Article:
Nautilus has helped to develop a free training package to help seafarers cope with the mental health and wellbeing challenges of shipboard life. SANDRA SPEARES heard at the October 2018 launch event why this is considered so important…
Attitudes to mental health have come a long way in recent years, and seafarers' welfare has been pushed up the agenda – but more needs to be done, experts have cautioned.
The warning came at the International Shipowning & Shipmanagement Summit in London, as KVH Videotel launched its new training package Seafarers' Mental Health and Wellbeing, which has been produced in collaboration with a number of industry organisations, including Nautilus.
Available free of charge, the package includes a short video, facilitator notes and information booklets, and gives advice on such things as rest, diet, team activities, and maintaining good relationships. It also offers guidance on sources of support, such as the 24/7 multilingual helpline and chat service at www.seafarerhelp.org and the port-based seafarers' centres run by maritime welfare charities such as the Mission to Seafarers and Apostleship of the Sea.
At the launch event, KVH senior vice president Mark Woodhead said the subject of mental health was close to his heart because of a personal childhood experience. The initiative had attracted strong support from throughout the industry, he added, and reflected the fact that 'seafarers face unique working conditions which can put them under tremendous stress, with fewer opportunities for relief than they would be likely to find on land'.
The director of the video in the package, Keith Purkis, said the programme did something that had not been done before: giving seafarers a voice and the opportunity to discuss mental health issues and how to cope with being at sea.
Seafarers face unique working conditions which can put them under tremendous stress, with fewer opportunities for relief than they would be likely to find on land
'Seafarers tend to know how tough their lot is; they don’t necessarily need to be reminded of it,' he pointed out. What was important with this project, he stressed, was that seafarers were actually talking to seafarers.
So why is this topic being discussed now? Caitlin Vaughan of the International Seafarers' Welfare Assistance Network (ISWAN) said there is a lot more discussion in wider society about mental health issues. As a result, ISWAN started looking at the issues more closely, honing its 24-hour hotline services for seafarers experiencing mental health issues and updating the advice it gives out.
Colin Payne, who recently retired as HR director of Swire Pacific Offshore, said P&I clubs have produced evidence to show the cost of accidents and incidents arising from mental health problems. He also highlighted the impact of changes in crewing policies, with seafarers now serving on ships with up to 20 different nationalities, meaning the 'little village' onboard has gone. His company had tried to stop having 'the United Nations' on every ship, to try and get the community spirit going again.
Mats Sjöstrand, a chief officer at K.Line, said one approach might be to ensure that if there were mixed crews, one nationality was not in an overwhelming majority. Another issue to be considered is that suicide rates among men have generally increased a great deal. Men are not so good at expressing their feelings and are more prone to experience problems, he noted. 'The macho culture is still there in a way.'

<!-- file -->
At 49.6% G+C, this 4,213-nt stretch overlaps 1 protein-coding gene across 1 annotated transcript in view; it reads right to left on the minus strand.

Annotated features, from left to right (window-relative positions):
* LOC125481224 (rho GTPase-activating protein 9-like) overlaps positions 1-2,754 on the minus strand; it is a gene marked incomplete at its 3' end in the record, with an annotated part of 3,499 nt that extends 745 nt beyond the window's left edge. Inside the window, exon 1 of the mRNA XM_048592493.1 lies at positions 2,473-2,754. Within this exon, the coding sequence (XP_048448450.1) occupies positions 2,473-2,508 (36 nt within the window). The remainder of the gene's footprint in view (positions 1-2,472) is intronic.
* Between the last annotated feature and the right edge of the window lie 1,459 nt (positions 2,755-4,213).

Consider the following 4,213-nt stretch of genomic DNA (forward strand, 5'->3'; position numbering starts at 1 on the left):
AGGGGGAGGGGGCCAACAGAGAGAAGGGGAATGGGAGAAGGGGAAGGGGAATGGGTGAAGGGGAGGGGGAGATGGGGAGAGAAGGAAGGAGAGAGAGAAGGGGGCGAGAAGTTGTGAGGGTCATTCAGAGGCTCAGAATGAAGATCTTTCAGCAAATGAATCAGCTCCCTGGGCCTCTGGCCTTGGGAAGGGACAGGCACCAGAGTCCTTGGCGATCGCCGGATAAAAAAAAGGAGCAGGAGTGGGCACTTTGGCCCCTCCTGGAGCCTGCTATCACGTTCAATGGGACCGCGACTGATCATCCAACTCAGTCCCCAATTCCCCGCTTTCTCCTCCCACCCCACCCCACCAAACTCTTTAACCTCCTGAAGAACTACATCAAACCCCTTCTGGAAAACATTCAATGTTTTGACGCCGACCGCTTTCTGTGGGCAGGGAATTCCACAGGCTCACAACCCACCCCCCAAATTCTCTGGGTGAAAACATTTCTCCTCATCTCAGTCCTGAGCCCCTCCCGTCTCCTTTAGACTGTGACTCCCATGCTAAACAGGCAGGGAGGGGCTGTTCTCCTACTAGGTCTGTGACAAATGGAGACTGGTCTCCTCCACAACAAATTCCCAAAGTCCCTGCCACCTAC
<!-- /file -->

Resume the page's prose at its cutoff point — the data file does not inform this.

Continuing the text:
Charles Boyle, director of Nautilus legal services, said there are statistics which suggest seafarers suffer higher than average suicide rates. The Union had supported research which showed the impact of issues such as fatigue, social isolation, not being paid on time, and family problems. Crew members will now often spend more time on the internet than socialising onboard with colleagues, he added.
Mr Boyle explained that while the Maritime Labour Convention contains a fair amount of content relating to seafarers' physical health and wellbeing, mental health issues were not covered at present. The Convention is due to be further amended, he pointed out, and its scope could be expanded to incorporate mental health, along with bullying and harassment.
Ms Vaughan confirmed that ISWAN has been dealing with an increase in 'emotional support calls'. These particularly came from cadets who were unprepared for life at sea or found that it was not what they expected.
Mr Payne added that there was a danger of turning seafarers into victims, when they were not. They do work in a tough environment, he agreed, and there is a lot more that could be done including measuring resilience, coaching and preparing the person to thrive in the environment. It would be easy, he suggested, to engage with colleges in this respect.
One of the interviewees for the film was a cadet who talked about his experience off-camera. His initial seagoing experience had been on a training ship, but then he found himself on a chemical tanker with a crew that were a different nationality. Mr Purkis explained that the cadet had found the reality of seafaring life to be a shock, and he had relied on his external community through his social media connections, keeping in touch with classmates who got him through the experience.
Mr Sjöstrand said a happy ship is one where the basics have been got right, including salaries being paid on time, good food, decent cabins, and a gym as well as the internet. That said, a crew member could have all those things, but with colleagues or a captain not behaving properly, or showing poor leadership, the crew member would be depressed anyway.
The overall message from the launch event remains that talking is key to solving the problem.